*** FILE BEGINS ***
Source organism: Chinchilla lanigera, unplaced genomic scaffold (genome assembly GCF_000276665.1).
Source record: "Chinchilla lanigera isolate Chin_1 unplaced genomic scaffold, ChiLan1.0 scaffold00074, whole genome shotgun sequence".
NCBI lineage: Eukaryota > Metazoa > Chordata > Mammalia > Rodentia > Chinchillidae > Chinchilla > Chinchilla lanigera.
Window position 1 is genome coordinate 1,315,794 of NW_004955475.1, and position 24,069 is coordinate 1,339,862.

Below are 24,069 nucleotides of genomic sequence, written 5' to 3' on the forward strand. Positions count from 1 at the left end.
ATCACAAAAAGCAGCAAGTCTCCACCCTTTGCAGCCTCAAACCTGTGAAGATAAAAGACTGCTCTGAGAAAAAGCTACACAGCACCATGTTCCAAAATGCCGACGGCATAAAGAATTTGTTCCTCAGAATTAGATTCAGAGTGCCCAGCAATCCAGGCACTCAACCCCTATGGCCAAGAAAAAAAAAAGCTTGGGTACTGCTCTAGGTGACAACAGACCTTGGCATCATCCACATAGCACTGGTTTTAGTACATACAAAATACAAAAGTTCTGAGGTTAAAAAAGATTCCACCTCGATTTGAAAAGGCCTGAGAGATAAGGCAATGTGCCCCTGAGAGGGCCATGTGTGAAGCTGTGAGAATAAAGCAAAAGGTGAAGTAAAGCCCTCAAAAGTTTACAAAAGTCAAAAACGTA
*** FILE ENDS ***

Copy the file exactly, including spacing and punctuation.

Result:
Source organism: Chinchilla lanigera, unplaced genomic scaffold (genome assembly GCF_000276665.1).
Source record: "Chinchilla lanigera isolate Chin_1 unplaced genomic scaffold, ChiLan1.0 scaffold00074, whole genome shotgun sequence".
NCBI lineage: Eukaryota > Metazoa > Chordata > Mammalia > Rodentia > Chinchillidae > Chinchilla > Chinchilla lanigera.
Window position 1 is genome coordinate 1,315,794 of NW_004955475.1, and position 24,069 is coordinate 1,339,862.

Below are 24,069 nucleotides of genomic sequence, written 5' to 3' on the forward strand. Positions count from 1 at the left end.
ATCACAAAAAGCAGCAAGTCTCCACCCTTTGCAGCCTCAAACCTGTGAAGATAAAAGACTGCTCTGAGAAAAAGCTACACAGCACCATGTTCCAAAATGCCGACGGCATAAAGAATTTGTTCCTCAGAATTAGATTCAGAGTGCCCAGCAATCCAGGCACTCAACCCCTATGGCCAAGAAAAAAAAAAGCTTGGGTACTGCTCTAGGTGACAACAGACCTTGGCATCATCCACATAGCACTGGTTTTAGTACATACAAAATACAAAAGTTCTGAGGTTAAAAAAGATTCCACCTCGATTTGAAAAGGCCTGAGAGATAAGGCAATGTGCCCCTGAGAGGGCCATGTGTGAAGCTGTGAGAATAAAGCAAAAGGTGAAGTAAAGCCCTCAAAAGTTTACAAAAGTCAAAAACGTA